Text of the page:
(n.) That degree of evidence which convinces the mind of any truth or fact, and produces belief; a test by facts or arguments that induce, or tend to induce, certainty of the judgment; conclusive evidence; demonstration.
(n.) The quality or state of having been proved or tried; firmness or hardness that resists impression, or does not yield to force; impenetrability of physical bodies.
(n.) Firmness of mind; stability not to be shaken.
(n.) A trial impression, as from type, taken for correction or examination; -- called also proof sheet.
(n.) A process for testing the accuracy of an operation performed. Cf. Prove, v. t., 5.
(v. t.) Armor of excellent or tried quality, and deemed impenetrable; properly, armor of proof.
(a.) Used in proving or testing; as, a proof load, or proof charge.
(a.) Firm or successful in resisting; as, proof against harm; waterproof; bombproof.
(a.) Being of a certain standard as to strength; -- said of alcoholic liquors.
(1) Now, as the Senate takes up a weakened House bill along with the House's strengthened backdoor-proof amendment, it's time to put focus back on sweeping reform.
(2) Immunohistochemical insulin proofs were positive in the peritoneum over a period of 3 months and in the liver up to one year after implantation.
(3) Although histologic proof of regression is not available, this experience suggests a more favorable prognosis than previously thought possible.
(4) I never accuse a student of plagiarizing unless I have proof, almost always in the form of sources easily found by Googling a few choice phrases.
(5) The appearance of plasma cells suggests local maturation of B cells and represents a morphologic proof of local production of immunoglobulins.
(6) Sharif Mobley, 30, whose lawyers consider him to be disappeared, managed to call his wife in Philadelphia on Thursday, the first time they had spoken since February and a rare independent proof he is alive since a brief phone call with his mother in July.
(7) There is general agreement that suicides are likely to be undercounted, both for structural reasons (the burden-of-proof issue, the requirement that the coroner or medical examiner suspect the possibility of suicide) and for sociocultural reasons.
(8) At least Depay departed having had a shot on target, something his manager will probably offer as proof United are improving.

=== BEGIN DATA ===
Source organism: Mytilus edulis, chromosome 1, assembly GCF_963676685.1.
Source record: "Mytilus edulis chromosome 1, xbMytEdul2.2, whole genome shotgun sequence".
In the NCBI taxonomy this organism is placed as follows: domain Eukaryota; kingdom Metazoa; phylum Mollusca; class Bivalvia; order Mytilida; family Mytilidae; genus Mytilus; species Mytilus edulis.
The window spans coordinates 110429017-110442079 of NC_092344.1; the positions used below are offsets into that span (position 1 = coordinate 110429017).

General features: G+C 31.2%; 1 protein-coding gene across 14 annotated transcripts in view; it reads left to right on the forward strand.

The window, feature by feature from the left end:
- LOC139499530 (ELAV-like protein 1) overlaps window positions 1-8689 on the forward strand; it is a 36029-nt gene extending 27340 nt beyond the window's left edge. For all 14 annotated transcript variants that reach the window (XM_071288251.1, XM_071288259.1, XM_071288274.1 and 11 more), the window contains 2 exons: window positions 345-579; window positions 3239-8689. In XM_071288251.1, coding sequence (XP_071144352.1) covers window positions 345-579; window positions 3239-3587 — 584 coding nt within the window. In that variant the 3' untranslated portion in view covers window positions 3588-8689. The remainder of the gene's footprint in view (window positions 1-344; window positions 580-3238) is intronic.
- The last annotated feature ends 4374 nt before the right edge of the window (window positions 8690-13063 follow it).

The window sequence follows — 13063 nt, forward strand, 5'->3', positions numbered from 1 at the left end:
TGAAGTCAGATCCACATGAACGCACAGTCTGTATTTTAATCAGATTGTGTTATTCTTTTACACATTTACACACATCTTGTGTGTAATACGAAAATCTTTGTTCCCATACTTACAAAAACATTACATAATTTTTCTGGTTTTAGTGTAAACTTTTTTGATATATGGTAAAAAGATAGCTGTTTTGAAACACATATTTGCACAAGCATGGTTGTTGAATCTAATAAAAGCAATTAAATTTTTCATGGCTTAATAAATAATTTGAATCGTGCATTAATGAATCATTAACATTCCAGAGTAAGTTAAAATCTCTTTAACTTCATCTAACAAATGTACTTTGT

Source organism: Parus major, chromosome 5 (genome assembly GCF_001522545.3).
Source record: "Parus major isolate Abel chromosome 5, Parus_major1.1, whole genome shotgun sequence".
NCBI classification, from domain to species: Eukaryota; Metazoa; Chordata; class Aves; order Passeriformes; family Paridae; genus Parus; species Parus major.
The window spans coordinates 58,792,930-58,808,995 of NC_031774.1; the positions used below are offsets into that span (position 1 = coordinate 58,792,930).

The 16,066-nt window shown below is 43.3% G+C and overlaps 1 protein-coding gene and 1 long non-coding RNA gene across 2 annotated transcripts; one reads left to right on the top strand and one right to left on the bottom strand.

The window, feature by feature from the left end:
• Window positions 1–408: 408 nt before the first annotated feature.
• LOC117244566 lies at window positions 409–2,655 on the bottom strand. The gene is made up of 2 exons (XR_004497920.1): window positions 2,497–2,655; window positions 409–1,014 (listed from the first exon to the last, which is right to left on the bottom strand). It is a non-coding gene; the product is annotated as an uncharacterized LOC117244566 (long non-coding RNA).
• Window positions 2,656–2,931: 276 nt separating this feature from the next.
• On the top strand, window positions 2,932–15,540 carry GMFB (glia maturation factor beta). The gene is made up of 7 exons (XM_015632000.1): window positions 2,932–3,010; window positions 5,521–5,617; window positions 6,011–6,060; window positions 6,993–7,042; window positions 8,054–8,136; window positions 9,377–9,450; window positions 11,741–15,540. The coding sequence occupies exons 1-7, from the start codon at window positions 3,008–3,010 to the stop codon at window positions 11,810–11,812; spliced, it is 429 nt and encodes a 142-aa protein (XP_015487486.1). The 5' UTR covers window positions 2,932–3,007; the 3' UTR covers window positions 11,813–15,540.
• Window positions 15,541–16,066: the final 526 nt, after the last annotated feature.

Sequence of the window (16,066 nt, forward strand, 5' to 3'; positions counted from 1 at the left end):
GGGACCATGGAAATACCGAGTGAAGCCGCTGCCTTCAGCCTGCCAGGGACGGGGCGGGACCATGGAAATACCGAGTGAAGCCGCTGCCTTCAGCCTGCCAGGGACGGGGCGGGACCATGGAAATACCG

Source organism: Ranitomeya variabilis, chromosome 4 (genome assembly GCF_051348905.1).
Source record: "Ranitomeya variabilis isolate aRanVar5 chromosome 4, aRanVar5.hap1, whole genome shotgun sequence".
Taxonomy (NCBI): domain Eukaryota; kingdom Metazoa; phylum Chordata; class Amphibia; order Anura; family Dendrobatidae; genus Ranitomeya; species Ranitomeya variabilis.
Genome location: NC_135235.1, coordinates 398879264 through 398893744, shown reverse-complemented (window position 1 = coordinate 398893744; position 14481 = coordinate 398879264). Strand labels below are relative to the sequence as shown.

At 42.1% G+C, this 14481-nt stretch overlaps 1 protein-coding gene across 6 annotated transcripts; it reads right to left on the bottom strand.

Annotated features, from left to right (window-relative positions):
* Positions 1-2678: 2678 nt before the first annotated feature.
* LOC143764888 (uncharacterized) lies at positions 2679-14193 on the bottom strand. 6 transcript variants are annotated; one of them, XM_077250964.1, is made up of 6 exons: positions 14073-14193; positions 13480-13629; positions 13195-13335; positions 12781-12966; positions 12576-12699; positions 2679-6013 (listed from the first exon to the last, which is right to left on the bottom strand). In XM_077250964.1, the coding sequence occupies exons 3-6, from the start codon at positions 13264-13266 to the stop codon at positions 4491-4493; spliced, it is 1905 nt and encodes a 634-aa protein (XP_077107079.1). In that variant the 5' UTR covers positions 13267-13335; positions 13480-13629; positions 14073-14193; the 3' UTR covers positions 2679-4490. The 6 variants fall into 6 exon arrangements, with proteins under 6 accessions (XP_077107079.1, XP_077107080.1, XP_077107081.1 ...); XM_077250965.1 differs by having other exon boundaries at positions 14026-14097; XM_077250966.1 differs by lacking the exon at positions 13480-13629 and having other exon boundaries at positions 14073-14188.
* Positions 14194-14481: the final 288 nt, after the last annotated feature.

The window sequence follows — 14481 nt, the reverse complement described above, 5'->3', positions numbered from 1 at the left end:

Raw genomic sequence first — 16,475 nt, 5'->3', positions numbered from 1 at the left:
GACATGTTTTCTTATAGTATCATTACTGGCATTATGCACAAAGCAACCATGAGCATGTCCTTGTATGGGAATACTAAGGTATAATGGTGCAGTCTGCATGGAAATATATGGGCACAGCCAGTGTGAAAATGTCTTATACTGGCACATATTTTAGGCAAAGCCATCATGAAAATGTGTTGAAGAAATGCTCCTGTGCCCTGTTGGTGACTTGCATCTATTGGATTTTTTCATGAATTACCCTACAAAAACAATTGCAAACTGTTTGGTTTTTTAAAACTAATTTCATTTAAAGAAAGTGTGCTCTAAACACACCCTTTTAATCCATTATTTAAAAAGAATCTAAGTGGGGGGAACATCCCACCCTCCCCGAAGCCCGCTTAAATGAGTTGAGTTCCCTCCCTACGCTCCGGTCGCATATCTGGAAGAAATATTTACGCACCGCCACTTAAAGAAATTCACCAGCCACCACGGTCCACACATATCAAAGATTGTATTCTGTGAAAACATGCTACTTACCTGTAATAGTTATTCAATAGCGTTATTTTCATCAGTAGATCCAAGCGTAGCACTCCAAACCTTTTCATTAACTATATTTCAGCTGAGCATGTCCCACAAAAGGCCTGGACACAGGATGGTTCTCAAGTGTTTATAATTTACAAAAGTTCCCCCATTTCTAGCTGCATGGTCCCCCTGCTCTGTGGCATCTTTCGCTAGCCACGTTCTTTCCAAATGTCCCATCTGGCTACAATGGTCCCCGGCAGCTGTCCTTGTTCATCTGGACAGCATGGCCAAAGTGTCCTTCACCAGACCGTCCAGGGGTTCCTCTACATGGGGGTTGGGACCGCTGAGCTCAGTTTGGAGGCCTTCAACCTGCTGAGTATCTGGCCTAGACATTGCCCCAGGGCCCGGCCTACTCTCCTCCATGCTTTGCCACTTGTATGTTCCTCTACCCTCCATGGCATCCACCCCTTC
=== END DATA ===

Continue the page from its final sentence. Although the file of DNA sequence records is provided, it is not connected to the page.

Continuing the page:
(9) And Pippi Longstocking, her most famous character, comes really close to being the personified proof of that… So where did Pippi come from?
(10) The data are presented in proof of the existence of different as well as common pathways for virus inhibiting effects of different preparations.
(11) Proof of the eye's potent antimicrobial environment was demonstrated.
(12) Agüero tried to retreive the situation – proof that City had more than enough finishers on hand to take advantage of momentary Burnley disarray – though, forced away from goal, he shot from a narrow angle and missed the target.
(13) These case histories, and very substantial background proof of efficacy and safety, justify treating with CoQ10 patients in failure awaiting transplantation.
(14) There's no doubt Twitter is, for those who are into that kind of thing, a first-class social networking medium (the proof: pretty much every other social networking site, including Facebook, has tried to buy it and, having failed, adopted a whole raft of blatantly Twitter-like features of their own).
(15) When the Washington Post reports a boom in bullet-proof backpacks for children, it is not a good time to be a resident of a place colloquially known as The Arms.
(16) Proof stress, ultimate tensile strength, elongation, and plastic stiffness have been measured and results compared by use of analyses of variance.
(17) Jonathan's party and the biggest opposition coalition have traded accusations about who is sponsoring and arming Boko Haram, but none have provided any proof.
(18) Many drugs have been proposed although the documentary proof of their efficacy varies.
(19) Fielding said: "He [Stewart] mentioned that on the day before the execution, when Allen was visited by his wife for the last time, they were separated by a piece of what was supposed to be bullet-proofed glass.
(20) He compared the situation to insider trading or corruption, in which there may not be direct proof of a criminal quid pro quo taking place, but where there is a pattern of behaviour that warrants attention.